However, rewatching Cherubim and Seraphim today I switched off after less than 20 minutes in. The reason? The only West Indian man I have ever seen in Morse was depicted as an aggressive, authoritarian and unreasonable man vowing corporal punishment for his missing son.
His wife was in fairness a far more gentle and reasonable parent but then so were both of Marilyn’s white ones. Surely this was perpetuating the myth of the angry black man waging a reign of patriarchal terror over his family?
It depends on who is doing the singing. I will not listen to wobbly sopranos or bleating tenors. Morse had terrible taste in music – he liked Wagner.
I flatly refuse to listen to, watch or read anything by known racists – just completely puts me off it!
Hi Sarah, While I’m not a fan of Wagner’s music, I feel that music per se transcends countries and politics, just as art and appreciation of the world’s treasures do.
Who are these known racists that you won’t read or watch Sarah?
I always think of my grandma when sopranos start up – Trilly Lilys, she used to call them!
I like Wagner. Does that make me and the Morse character racists? Don’t simply brand Wagner without evidence. Jacob Katz an Professor Emeritus at Brandeis wrote ” that Wagner’s music is untainted by his anti-Semitism, that there is, in fact, very little in Wagner’s art that, without forced speculation, can be related to his racist views.”
The father was terrified that his son would get involved with the wrong kind of kids and with good reason. He never used or vowed corporal punishment and never abused his son in any way. His wife explained this to Lewis.
Thanks for the better context and I appreciate there are plenty of white parents whose fears would make them come across as too strict and controlling. Those fears are as you say well founded with drugs, especially when popular culture glamorises them. That was one reason I didn’t like the rave scene myself.
I must also add I do have problems with how the white Americans in The Wolvercote Tongue get depicted. The argument it’s not racism if it’s prejudiced stereotyping of people the same skin colour has never flown with me!
This is so true Patricia. He was scared for his son and it ended up he had been right to.
As a child of the Sixties, John Junkin will always be Shake, the tall gofer for the Fabs in A Hard Day’s Night.
Yes, Sheldon he was a stalwart of the British film and TV industries for many years.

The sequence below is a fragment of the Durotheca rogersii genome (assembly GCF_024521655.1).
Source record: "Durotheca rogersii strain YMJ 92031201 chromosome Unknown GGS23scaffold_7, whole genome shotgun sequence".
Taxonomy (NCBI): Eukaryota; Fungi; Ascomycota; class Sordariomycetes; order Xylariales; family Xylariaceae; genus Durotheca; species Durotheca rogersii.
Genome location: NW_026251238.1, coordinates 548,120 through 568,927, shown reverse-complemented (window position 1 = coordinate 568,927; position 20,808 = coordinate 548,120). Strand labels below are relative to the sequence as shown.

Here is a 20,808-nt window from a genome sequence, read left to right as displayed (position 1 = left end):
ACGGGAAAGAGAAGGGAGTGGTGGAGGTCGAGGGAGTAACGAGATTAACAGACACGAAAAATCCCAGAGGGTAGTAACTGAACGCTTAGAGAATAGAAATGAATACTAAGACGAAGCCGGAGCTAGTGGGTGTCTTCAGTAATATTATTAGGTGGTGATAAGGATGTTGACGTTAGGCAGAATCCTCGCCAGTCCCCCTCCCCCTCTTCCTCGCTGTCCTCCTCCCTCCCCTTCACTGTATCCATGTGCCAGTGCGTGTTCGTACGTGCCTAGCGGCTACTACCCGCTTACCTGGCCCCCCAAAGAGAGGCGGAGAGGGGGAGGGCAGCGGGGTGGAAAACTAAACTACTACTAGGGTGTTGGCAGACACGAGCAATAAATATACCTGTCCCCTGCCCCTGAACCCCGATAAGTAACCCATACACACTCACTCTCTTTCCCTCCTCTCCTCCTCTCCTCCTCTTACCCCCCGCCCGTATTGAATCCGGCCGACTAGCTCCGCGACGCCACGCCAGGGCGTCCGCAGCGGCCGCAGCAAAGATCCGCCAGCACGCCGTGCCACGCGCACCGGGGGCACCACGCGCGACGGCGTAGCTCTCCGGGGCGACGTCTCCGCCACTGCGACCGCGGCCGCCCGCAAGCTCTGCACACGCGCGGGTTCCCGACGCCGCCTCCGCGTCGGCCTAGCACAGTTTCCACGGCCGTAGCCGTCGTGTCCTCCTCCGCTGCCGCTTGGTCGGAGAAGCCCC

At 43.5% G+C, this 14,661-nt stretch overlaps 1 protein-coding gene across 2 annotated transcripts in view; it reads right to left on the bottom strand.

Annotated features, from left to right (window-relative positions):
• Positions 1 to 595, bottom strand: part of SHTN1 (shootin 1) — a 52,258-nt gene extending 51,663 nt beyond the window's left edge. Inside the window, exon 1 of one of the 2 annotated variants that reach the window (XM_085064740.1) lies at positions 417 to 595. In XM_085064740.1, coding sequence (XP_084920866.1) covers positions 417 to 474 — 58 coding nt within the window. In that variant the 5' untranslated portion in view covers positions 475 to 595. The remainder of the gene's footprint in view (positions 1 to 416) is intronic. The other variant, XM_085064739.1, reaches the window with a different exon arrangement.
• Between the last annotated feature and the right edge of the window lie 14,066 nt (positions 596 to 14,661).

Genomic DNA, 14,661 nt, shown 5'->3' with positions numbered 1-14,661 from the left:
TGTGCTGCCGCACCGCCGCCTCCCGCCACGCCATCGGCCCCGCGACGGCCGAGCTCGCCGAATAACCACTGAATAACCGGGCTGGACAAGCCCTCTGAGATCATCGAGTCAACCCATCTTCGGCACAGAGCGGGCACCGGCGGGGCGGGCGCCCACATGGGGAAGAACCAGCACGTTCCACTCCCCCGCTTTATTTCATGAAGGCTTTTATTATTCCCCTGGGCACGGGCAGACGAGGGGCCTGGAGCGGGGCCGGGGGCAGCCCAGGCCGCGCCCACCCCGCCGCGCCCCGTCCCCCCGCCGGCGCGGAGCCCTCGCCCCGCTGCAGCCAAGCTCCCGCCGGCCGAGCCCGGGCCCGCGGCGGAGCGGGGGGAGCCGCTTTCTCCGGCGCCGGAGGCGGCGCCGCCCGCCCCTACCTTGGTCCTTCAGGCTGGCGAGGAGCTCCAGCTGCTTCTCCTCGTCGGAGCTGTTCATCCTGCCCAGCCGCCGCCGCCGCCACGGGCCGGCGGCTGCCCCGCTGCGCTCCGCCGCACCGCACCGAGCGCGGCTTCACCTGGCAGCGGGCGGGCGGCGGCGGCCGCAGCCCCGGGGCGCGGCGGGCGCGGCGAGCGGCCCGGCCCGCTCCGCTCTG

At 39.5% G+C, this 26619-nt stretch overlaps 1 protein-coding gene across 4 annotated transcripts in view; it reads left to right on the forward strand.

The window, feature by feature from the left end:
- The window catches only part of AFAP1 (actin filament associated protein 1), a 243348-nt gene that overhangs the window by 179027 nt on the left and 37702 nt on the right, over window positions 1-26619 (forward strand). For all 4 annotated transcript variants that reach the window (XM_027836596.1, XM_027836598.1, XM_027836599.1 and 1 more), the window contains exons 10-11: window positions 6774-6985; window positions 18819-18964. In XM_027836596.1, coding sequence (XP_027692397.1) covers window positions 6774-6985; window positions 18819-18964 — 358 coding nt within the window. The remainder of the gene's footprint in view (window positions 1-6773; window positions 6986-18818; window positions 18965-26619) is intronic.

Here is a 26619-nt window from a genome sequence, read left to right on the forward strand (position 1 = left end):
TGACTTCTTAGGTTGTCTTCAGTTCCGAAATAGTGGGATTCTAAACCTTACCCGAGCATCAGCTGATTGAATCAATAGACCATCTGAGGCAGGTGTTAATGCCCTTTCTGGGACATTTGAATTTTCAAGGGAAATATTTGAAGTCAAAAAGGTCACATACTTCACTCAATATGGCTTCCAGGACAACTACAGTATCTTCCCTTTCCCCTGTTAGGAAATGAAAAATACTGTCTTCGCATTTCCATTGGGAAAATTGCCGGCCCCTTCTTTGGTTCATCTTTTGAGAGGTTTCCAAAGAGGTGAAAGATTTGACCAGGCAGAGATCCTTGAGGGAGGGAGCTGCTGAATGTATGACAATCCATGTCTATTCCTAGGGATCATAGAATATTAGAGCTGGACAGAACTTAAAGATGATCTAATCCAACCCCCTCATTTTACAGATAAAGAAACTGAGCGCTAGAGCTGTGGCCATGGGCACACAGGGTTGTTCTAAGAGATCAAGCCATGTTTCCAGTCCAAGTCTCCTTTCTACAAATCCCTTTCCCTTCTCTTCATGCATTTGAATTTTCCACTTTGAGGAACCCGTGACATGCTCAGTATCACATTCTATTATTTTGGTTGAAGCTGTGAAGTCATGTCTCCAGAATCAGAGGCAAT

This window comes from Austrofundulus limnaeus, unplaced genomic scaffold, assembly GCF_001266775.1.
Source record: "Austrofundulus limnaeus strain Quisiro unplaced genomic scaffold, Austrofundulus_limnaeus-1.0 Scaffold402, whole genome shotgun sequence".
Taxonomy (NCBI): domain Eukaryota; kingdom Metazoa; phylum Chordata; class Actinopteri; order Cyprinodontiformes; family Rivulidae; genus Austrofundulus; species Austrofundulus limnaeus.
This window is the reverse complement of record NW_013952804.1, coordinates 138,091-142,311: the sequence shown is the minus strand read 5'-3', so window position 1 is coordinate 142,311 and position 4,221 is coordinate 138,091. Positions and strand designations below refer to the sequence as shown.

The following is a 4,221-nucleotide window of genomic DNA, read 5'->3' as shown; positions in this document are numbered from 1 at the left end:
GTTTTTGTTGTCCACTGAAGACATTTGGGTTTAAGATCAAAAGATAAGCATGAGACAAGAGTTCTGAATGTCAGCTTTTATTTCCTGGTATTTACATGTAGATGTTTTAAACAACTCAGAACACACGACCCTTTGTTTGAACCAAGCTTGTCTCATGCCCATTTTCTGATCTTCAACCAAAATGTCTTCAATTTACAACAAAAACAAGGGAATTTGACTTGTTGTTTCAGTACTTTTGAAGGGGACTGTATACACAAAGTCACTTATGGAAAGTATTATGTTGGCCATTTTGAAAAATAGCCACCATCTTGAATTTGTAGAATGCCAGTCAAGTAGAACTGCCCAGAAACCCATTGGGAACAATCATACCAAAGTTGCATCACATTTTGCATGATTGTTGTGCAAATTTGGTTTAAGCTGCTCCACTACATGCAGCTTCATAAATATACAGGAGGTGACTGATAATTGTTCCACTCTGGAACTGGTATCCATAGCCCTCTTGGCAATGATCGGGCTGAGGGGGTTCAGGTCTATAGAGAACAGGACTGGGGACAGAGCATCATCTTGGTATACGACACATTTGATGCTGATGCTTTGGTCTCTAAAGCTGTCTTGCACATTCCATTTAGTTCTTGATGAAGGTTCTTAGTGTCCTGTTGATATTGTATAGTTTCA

What’s the old saying ? Hate the artist – Love their art. Picasso was an arsehole, but his art is transcendent.
My dislike for Wagner’s music has nothing to do with his politics. I simply can not stand his music.
Well, as a great person once said, bully for you. Wagner would probably have disliked you, too.
As Lewis said, “You have to separate what people do from the people who do it.”
Chris Sullivan – of course listening to Wagner doesn’t make anybody a racist and I wasn’t suggesting it did. Yes, people’s work is separate from them and with classically, wordless music no views are expressed.
The majority of work by racists I won’t touch express racism within it. Examples are Bernard Manning and Jethro in comedy and Rudyard Kipling/Enid Blyton when it comes to authors. I also stopped reading Inspector Gamache and Aurora Teagarden books because of how non white people are referred to.
However, I think for most people there are certain faults or actions which it is very difficult not to think of rather than a person’s work. Without saying it makes me right and others wrong racism is one of those.
I expect/hope that in the future, works by “woke” artists will be seen with the same level of contempt.
Woke artists have no talent and will not be remembered at all. I have no idea of the politics of Handel, the Bach family, Hadyn or Mozart were. I don’t care.
I don’t specifically look into anybody’s politics before I’ll watch, read or listen to anything by them because life’s too short and most people are basically decent. It’s just if I hear something absolutely repellant about those it prevents my personal enjoyment.
Also I think there is a difference between woke and PC mania or inverted racism. Woke is basically being aware of people’s rights and how those have been/still are being infringed. Surely that’s a good thing?
WOKE has nothing to do with being aware of people’s rights and any alleged infringements. It is refusing to listen to a point of view other than one’s own, trying to drown out or ‘ cancel’ those people’s points of view. It is the same sappy people who claim that men can be women and vice versa, who use a convoluted system of pronouns, who call women ‘birthing persons and who demand ‘safe spaces’ in college. this has nothing to do with anyone’s rights. These are not very bright people who see racism in everything.
“Through the Endeavour series they did know each other when they were younger but how could Julian Mitchell, the episode writer, know that would happen.”
Morse and Strange knew each other as “young” adults but they did not know each other as children or teenagers. To me knowing someone at 25 to 30 is not knowing someone when they are young.
Hi Chris–I finally subscribed to BritBox and am re-watching all of the Morse episodes, following each one with your wonderful reviews and references. Thank you again for all of your very enriching research. I hope you and your family are well and that your other activities are proceeding apace.
I have to say that I think some of the very angry and judgmental political comments above are inappropriate and completely off the subject. Name-calling and belittlement of others for their beliefs is not acceptable in this venue, and I found several of them personally offensive.